(AP) — Tuition will rise sharply for the next four years for most University of Wisconsin-Madison students under a plan approved Friday to improve quality at the state’s flagship university.
The surcharges will rise by $250 and $750 each of the following three years until they are $1,000 for Wisconsin residents and $3,000 for nonresidents in the 2012-2013 school year. The charges are on top of statewide tuition increases, which are expected to be about 5.5 percent in the next two years.
Students from families with incomes of less than $80,000, about 6,100 of the current 27,325 undergraduates, will receive grants to cover the surcharges.
Martin, who was named chancellor last year, said the plan “will help preserve the long-term value of a UW-Madison degree.”
Unveiled in late March, her plan will generate $100 million in the first four years and $40 million each year after that to provide more classes, improve student services and increase need-based financial aid. The money is expected to pay for 235 faculty and staff.
Departments said the revenue will allow them to add classes in high-demand subjects such as chemistry, biology, math and expand majors like Spanish, education and political science. The goal will be to help students to graduate faster and take prerequisites in the right order.
Details on spending for student services remain somewhat unclear, but the university says money will be used on things like academic and career advising, tutoring, and programs to help freshmen adjust to campus life.
About $10 million every year will go to need-based financial aid, and Martin has promised to double that with private donations. The money should increase the school’s relatively low amount of need-based aid and make it more affordable to low-income students.
UW-Madison tuition and fees total $7,564 this year for in-state students and $21,814 for nonresidents. Even after the increases are implemented, Martin pledged Wisconsin’s tuition would be in the bottom half among Big Ten schools. Right now, it is second lowest behind Iowa.
Meeting at UW-Milwaukee, the 18-member Board of Regents overwhelmingly approved the plan on a voice vote after hearing from five students in favor and one against it.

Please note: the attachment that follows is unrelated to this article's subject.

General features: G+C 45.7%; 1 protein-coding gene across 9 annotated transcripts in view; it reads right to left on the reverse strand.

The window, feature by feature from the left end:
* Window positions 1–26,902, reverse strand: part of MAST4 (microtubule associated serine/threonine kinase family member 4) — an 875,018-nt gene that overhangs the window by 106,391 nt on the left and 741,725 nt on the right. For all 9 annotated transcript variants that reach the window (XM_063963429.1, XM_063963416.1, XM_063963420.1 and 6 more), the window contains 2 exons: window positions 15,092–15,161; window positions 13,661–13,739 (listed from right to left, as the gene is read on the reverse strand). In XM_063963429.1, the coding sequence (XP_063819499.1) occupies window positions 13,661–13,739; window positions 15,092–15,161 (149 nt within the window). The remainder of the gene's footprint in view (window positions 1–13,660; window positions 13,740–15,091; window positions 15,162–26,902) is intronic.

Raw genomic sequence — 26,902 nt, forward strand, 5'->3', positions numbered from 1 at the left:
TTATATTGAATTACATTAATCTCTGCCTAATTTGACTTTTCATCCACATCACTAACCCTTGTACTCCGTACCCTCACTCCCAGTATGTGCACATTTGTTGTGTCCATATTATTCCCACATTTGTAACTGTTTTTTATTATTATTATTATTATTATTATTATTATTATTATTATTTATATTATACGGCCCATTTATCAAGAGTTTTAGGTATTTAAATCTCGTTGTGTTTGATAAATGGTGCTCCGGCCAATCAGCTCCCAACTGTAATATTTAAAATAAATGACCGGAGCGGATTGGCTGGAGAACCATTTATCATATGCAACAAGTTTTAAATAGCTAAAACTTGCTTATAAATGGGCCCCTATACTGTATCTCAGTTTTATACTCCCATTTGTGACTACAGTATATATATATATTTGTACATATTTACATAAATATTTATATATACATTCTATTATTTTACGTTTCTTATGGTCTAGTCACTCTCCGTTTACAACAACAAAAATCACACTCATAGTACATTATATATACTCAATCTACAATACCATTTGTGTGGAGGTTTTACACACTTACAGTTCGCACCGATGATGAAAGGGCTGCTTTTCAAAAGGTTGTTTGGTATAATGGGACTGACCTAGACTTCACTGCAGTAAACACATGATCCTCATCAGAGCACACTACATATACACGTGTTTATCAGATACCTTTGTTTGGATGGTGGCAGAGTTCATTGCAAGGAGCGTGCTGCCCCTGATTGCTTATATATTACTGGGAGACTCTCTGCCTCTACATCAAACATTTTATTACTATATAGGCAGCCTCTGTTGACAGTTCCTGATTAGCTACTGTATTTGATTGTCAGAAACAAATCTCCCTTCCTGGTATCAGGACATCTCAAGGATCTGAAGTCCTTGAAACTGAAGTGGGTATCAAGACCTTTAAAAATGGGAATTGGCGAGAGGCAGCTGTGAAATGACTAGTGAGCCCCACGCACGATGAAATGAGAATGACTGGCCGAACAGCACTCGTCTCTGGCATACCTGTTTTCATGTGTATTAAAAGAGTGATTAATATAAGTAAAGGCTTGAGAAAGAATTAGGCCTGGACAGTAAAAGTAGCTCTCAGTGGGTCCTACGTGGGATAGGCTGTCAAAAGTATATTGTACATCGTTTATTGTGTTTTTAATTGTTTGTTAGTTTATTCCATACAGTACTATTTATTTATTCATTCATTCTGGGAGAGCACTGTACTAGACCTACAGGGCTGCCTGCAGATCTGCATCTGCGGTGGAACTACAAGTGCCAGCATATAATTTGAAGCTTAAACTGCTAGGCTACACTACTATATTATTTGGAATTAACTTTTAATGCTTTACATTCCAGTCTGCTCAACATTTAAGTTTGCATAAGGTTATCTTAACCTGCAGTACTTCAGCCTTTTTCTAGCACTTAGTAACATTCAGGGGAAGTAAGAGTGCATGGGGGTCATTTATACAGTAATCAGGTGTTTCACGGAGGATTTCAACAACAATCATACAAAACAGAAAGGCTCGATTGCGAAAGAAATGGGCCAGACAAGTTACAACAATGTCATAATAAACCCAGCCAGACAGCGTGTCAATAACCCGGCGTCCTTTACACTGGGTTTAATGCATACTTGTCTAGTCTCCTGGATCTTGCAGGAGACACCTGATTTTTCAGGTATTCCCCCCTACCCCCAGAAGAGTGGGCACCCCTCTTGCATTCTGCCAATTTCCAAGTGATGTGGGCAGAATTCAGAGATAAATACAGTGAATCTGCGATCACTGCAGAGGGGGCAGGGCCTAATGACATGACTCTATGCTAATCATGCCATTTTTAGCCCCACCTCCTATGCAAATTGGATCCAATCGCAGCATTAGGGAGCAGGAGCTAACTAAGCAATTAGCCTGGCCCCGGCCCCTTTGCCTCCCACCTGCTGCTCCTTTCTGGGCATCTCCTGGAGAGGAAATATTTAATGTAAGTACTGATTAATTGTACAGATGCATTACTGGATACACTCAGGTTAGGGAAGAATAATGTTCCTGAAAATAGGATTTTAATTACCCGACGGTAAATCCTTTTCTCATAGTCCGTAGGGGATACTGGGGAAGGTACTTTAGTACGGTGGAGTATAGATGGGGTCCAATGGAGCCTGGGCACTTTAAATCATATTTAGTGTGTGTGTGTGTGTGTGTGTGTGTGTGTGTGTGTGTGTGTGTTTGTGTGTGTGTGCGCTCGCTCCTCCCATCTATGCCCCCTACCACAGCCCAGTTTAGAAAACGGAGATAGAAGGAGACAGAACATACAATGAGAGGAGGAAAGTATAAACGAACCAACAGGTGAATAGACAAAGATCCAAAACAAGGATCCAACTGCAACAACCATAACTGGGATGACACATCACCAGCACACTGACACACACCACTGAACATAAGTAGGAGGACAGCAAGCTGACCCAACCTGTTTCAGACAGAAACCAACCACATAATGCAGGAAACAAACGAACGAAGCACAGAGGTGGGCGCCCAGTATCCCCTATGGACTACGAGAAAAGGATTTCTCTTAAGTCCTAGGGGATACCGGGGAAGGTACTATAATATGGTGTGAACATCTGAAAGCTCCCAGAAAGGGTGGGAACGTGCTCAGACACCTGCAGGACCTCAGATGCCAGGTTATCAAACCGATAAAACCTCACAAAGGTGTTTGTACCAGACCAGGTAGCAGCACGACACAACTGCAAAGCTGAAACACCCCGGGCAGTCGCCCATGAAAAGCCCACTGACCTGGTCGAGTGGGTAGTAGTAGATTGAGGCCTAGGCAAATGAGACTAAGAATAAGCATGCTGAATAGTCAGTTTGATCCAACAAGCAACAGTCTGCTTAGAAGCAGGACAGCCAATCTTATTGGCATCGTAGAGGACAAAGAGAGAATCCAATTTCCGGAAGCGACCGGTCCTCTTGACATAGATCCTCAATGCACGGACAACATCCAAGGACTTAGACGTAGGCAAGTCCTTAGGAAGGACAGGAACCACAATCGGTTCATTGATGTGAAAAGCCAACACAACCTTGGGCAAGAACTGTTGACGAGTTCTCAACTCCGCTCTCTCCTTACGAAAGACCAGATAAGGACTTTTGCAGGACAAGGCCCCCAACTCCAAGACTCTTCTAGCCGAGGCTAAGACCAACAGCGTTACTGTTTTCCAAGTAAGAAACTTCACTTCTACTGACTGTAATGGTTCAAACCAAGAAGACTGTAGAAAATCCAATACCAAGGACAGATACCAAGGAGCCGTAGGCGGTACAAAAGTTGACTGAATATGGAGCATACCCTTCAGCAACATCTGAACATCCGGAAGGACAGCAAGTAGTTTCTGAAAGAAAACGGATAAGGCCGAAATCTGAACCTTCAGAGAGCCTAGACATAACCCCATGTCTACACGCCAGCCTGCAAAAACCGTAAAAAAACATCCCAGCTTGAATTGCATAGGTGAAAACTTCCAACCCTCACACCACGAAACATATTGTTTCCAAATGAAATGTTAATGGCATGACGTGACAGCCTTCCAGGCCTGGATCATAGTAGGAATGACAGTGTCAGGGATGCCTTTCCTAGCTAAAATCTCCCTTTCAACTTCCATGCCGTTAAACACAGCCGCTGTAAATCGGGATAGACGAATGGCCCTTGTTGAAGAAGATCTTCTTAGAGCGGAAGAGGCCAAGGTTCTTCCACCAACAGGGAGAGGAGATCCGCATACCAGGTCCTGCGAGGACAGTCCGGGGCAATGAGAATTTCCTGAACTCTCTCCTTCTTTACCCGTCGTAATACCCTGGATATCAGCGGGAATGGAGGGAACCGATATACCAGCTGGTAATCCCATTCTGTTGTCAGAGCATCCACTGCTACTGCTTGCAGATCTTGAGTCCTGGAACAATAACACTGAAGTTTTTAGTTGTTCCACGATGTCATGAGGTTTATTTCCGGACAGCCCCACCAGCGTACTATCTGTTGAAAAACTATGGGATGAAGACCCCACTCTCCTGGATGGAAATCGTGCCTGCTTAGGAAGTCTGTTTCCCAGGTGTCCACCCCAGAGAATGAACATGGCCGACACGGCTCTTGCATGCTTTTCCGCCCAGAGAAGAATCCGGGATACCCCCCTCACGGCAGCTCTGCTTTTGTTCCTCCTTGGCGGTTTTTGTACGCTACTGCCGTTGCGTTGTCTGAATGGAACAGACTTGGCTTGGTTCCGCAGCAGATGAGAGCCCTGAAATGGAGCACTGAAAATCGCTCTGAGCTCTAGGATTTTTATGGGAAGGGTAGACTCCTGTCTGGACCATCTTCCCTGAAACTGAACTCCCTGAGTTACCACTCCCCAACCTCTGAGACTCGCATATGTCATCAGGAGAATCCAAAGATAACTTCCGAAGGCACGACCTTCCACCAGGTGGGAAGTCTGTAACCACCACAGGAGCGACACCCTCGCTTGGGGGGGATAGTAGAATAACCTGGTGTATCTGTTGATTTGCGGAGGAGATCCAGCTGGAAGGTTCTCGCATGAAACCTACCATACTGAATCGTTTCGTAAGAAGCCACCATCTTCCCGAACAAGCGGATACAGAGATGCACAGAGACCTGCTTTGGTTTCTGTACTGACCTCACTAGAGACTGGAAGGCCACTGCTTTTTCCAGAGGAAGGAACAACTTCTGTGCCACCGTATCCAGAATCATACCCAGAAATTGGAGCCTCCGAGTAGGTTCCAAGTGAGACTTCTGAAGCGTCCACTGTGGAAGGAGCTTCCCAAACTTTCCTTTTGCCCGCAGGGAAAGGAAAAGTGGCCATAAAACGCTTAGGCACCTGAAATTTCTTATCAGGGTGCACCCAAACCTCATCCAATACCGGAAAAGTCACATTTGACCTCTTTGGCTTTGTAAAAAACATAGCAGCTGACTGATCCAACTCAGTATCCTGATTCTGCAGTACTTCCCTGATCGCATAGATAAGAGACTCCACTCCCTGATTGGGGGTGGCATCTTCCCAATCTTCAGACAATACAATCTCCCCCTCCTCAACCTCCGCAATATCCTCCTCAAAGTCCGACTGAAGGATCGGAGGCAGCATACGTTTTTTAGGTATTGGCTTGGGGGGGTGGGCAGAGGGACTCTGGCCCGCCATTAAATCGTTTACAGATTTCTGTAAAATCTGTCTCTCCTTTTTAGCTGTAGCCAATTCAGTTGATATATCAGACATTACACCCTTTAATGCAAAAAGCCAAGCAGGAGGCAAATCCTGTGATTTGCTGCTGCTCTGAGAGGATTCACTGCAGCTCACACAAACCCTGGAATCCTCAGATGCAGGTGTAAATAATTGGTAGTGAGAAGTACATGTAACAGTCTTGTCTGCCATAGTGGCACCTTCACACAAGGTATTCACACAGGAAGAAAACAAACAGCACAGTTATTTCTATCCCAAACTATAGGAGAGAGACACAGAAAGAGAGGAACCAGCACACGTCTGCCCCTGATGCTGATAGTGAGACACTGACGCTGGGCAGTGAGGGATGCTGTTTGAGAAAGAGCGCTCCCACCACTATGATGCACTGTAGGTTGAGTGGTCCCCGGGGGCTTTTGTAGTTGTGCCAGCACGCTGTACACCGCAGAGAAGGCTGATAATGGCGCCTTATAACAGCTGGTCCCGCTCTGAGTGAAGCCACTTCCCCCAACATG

“We’re making an investment here in tough times,” said Regent Tom Loftus of Sun Prairie.
He credited Martin, formerly the provost at Cornell University, with carrying out “a magnificent political and public campaign” to sell the plan to lawmakers and alumni.
UW-Madison junior Chynna Haas said the plan will increase economic diversity by allowing more low-income students to attend. She said working-class families struggling in the recession won’t have to pay the higher rates.
But other critics warned that “sticker shock” could drive away some students, particularly those who are just above the $80,000 income cutoff.
Jonah Zinn, a student leader, said he doubted the plan would meet its goals and was unfair to incoming freshmen who had no input but will be stuck with the bill.
“Given this economic climate, it seems ridiculous we would have any students or families pay more for higher education,” he told the regents.
Regent Jeffrey Bartell of Madison said he supported the plan because the revenue will be put to good use. But he said he was worried other campuses will follow suit in raising tuition, which would take the pressure off lawmakers to give the universities adequate funding.
Regent Colleene Thomas, a UW-Madison graduate student, said she shared that concern but was confident the plan “will respond to some of the most urgent needs on campus.”
“I think it will improve morale a lot and then expand the quality and vigor with which we pursue undergraduate education,” she said. “It’s a terrible time to put this additional cost onto our families, but it will also really benefit the university in ways it might not have a few years ago.”
Martin’s statement on the passage, from University Communications:
“I want to thank President Reilly and the Board of Regents for the vision and commitment they have shown in embracing a plan that will improve the quality of the undergraduate experience at UW-Madison while boosting need-based financial aid for our students. The most recent news about the state’s budget makes it even more important that we build need-based aid and ensure quality.
“We have received tremendous support from students, faculty, staff, alumni and others in the community who recognize the long-term benefits that this initiative provides. I am deeply thankful for their backing.
“We pledge to deliver value. We’ll do this by providing more faculty and instructional support in high-demand areas, classroom innovations and better student-support services.
“The initiative will allow fuller access to high-demand courses and majors and help our students graduate in a timely fashion. It will help preserve the long-term value of a UW-Madison degree.
“This initiative puts us on track to build a need-based financial aid fund and help meet students’ demonstrated financial need. In addition to the tuition dollars we will use to build our need-based financial aid fund, we will raise private gifts. Moreover, students with demonstrated need from families earning $80,000 or less will be held harmless from this Madison-specific increase for each of the four years the initiative lasts.
“Our commitment to quality and affordability will keep us in the bottom half of the Big Ten in tuition, even after the initiative is fully implemented. It will also ensure that our quality remains at the top and our students’ degrees retain their value.”